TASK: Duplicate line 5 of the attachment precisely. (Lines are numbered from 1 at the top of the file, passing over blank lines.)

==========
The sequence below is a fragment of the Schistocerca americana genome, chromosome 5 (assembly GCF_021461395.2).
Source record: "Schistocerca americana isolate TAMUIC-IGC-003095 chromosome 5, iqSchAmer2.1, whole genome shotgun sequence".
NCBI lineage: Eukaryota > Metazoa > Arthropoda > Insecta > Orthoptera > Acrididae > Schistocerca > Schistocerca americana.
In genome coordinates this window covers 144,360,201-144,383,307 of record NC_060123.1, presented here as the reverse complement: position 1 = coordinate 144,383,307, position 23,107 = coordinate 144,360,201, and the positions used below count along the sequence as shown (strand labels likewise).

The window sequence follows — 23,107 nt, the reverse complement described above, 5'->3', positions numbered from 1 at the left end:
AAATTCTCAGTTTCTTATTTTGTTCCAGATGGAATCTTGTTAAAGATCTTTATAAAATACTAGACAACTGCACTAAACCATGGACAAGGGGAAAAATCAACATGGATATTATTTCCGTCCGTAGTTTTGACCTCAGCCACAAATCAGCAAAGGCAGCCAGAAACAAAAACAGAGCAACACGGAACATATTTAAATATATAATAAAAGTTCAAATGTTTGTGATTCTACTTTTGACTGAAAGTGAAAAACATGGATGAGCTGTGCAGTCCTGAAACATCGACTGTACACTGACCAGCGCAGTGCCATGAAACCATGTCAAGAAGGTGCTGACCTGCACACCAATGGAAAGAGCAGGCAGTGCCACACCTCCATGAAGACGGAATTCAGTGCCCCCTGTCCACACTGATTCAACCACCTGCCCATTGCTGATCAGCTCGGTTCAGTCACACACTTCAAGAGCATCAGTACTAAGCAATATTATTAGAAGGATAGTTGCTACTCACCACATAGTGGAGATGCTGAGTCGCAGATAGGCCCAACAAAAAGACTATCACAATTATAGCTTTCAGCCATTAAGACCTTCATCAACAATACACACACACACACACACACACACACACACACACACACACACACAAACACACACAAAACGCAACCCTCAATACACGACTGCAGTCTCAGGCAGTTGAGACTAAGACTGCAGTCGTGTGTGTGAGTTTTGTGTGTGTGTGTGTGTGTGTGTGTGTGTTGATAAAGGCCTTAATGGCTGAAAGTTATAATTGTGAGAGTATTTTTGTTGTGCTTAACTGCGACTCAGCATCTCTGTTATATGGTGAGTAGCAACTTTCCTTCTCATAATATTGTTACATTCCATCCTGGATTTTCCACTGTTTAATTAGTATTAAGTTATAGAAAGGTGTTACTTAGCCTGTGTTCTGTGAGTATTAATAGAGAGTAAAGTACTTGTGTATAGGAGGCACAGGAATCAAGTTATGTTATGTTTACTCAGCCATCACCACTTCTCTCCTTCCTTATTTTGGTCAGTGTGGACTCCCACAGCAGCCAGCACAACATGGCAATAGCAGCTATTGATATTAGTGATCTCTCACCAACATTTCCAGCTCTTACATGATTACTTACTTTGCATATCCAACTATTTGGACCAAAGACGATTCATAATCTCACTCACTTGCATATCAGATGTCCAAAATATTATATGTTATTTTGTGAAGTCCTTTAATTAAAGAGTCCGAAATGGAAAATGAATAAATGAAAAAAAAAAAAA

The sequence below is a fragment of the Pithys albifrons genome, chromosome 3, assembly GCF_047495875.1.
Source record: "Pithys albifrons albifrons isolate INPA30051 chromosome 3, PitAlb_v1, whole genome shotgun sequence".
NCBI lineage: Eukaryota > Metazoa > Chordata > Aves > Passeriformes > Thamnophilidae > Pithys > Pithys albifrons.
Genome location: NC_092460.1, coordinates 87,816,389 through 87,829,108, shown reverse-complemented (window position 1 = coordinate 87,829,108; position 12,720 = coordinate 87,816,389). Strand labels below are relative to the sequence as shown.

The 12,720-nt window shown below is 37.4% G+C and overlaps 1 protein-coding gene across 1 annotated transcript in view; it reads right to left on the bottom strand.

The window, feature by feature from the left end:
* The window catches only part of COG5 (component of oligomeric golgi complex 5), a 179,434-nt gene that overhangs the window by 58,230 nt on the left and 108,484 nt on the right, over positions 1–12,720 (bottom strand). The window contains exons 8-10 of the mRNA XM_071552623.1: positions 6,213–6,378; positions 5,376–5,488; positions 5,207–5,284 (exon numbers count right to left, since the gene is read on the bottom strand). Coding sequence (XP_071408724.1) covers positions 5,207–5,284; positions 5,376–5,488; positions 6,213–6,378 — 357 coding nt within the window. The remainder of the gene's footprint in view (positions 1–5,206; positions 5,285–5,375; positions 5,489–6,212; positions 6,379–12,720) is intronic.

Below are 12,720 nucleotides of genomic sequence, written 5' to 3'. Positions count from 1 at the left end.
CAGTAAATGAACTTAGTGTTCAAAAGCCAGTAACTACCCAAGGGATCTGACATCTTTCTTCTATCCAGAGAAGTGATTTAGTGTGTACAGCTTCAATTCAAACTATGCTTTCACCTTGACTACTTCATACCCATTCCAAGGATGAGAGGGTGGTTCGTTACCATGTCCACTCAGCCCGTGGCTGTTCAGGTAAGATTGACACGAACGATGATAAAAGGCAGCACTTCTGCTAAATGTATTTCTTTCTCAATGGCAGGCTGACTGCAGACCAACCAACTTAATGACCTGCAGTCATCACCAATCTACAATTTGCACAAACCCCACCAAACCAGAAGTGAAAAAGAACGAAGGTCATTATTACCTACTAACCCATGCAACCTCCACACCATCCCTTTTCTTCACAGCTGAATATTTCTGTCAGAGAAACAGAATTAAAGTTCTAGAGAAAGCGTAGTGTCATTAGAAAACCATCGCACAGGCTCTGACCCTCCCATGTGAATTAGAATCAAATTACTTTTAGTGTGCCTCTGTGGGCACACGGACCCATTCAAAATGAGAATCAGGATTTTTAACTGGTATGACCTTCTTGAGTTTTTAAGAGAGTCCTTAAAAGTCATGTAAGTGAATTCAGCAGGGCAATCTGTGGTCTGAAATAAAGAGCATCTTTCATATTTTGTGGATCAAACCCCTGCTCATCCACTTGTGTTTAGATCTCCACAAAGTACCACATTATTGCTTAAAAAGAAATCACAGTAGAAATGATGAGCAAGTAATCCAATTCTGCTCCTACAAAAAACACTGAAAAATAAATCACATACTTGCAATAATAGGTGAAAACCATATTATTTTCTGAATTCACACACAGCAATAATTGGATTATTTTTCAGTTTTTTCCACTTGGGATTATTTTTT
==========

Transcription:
The window sequence follows — 23,107 nt, the reverse complement described above, 5'->3', positions numbered from 1 at the left end: